Diabetes and high blood sugar in midlife linked to cognitive decline in late life

Researchers in the US have found that people who develop diabetes in midlife are more likely to show signs of cognitive decline 20 years later.

Posted on 1st December 2014

Researchers in the US have found that people who develop diabetes in midlife are more likely to show signs of cognitive decline 20 years later. The study is published on Tuesday 2 December in the journal Annals of Internal Medicine.

The research, led by a team at Johns Hopkins University in Baltimore, looked at data from the 20-year Atherosclerosis Risk in Communities Study. They included data on 13,351 people who were aged between 48 and 67 in 1990, when each participant took part in a series of cognitive tests to assess their thinking and memory. These tests were repeated after six years, and again around 20 years after the first tests were carried out. When the study began, the participants were also asked if they had been diagnosed with diabetes, and their blood sugar levels were checked for signs of the condition.

The researchers found that those who had diabetes or higher blood sugar levels in midlife tended to have worse cognitive scores after 20 years than people without the condition. Further analysis showed that diabetic people with the highest blood sugar levels had the greatest decline in thinking and memory over two decades.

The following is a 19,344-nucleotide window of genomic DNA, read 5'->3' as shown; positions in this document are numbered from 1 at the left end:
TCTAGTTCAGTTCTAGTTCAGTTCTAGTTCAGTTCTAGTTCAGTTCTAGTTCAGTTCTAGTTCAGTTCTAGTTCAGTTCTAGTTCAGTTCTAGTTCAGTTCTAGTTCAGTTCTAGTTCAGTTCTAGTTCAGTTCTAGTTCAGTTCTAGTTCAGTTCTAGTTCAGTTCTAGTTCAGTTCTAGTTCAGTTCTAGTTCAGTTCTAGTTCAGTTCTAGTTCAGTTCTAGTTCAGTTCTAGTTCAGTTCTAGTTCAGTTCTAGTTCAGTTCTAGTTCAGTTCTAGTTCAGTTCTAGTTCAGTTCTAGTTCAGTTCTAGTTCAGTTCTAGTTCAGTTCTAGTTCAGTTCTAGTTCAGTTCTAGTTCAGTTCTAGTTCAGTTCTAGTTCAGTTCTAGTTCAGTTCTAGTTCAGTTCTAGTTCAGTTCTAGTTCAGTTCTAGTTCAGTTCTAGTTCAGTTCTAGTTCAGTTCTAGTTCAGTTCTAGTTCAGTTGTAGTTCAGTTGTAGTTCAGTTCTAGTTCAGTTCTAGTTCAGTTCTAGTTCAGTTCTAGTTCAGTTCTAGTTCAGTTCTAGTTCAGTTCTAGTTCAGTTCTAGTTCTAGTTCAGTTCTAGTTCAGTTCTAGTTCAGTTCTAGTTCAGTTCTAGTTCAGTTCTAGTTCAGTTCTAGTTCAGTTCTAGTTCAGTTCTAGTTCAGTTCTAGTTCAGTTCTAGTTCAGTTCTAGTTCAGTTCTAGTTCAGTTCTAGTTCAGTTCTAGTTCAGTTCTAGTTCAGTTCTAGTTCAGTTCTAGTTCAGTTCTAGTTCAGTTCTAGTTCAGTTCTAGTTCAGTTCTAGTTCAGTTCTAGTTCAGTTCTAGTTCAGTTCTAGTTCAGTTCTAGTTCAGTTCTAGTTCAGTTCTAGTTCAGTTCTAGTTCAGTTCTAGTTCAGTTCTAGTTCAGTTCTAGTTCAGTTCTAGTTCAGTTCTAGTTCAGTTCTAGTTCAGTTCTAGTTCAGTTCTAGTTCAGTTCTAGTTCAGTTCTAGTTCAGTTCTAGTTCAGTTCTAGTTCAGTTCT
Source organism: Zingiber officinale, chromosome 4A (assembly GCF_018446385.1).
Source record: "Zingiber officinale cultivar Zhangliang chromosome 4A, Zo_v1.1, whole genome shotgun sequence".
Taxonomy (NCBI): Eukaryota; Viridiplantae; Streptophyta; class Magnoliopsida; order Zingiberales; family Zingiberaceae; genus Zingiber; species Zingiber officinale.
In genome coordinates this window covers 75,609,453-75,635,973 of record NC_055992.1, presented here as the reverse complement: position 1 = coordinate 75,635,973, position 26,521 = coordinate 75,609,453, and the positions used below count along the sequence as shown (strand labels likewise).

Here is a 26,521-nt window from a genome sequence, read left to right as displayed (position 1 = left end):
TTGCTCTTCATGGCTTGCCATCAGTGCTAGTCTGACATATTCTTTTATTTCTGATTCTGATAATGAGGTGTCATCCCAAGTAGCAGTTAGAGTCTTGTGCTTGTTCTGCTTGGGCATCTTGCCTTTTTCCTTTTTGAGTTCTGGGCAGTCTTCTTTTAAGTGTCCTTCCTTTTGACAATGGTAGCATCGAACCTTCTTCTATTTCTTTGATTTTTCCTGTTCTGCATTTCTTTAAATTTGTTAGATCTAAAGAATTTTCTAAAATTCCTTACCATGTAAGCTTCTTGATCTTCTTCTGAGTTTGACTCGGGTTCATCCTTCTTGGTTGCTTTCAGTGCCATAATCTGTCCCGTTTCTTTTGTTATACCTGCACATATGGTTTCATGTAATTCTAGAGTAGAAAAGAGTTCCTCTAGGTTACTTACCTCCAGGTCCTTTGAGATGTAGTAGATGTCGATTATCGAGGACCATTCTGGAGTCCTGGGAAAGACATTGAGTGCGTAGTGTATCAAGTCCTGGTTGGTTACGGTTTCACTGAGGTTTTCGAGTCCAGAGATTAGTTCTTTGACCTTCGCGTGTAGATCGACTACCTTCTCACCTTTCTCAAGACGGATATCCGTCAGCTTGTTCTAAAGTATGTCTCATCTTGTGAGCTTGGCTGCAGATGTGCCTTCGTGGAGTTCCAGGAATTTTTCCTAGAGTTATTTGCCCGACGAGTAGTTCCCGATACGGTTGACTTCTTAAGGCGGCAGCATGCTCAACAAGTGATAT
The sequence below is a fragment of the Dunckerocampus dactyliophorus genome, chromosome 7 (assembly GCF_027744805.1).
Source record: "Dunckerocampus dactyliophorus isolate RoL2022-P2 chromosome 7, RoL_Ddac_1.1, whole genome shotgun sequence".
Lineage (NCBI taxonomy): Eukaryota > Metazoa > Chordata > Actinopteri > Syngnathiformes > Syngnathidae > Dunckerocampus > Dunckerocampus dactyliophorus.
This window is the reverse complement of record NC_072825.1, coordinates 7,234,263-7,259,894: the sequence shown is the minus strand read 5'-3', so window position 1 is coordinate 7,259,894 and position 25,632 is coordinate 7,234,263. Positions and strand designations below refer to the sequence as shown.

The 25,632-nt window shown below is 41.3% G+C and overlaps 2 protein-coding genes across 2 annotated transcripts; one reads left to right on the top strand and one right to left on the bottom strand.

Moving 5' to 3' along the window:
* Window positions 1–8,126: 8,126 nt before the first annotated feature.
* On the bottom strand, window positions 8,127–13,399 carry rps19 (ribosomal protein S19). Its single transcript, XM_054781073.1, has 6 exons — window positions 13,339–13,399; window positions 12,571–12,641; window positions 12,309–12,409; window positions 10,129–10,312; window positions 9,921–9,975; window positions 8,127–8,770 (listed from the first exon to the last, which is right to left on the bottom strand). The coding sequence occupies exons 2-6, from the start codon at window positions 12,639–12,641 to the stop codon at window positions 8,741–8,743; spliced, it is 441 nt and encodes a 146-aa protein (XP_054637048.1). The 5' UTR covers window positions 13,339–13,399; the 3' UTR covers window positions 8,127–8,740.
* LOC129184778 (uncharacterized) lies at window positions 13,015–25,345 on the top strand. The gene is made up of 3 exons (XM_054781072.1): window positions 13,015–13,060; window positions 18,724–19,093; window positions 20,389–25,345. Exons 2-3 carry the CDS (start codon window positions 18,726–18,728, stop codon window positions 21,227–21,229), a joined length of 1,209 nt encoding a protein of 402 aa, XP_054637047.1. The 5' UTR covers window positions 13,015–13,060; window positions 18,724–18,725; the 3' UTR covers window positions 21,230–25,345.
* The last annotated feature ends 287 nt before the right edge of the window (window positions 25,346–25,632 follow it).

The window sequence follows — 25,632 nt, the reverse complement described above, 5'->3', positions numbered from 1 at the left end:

Dr Laura Phipps of Alzheimer’s Research UK, the UK’s leading dementia research charity, said:

“This study adds to a large body of evidence linking diabetes to thinking and memory problems in later life, and suggests that controlling blood sugar levels in midlife may also have long-term benefits for our brain health.

“Although this research did not look at dementia, understanding how to keep our brains healthy as we grow older could provide vital insight to help efforts to prevent the condition. The mechanisms underlying the links between diabetes, cognitive decline and dementia are still not fully understood, and further research is needed to shed light on this topic.

“Investment in research is crucial to gain a full understanding of the risk factors for dementia and find ways to prevent the condition. Though we don’t yet have a sure-fire way to stave off the condition, we do know that risk factors for diabetes can also be risk factors for dementia. Evidence suggests we can lower our risk of dementia by keeping healthy: eating a balanced diet, exercising regularly, not smoking, and keeping blood pressure and weight in check.”

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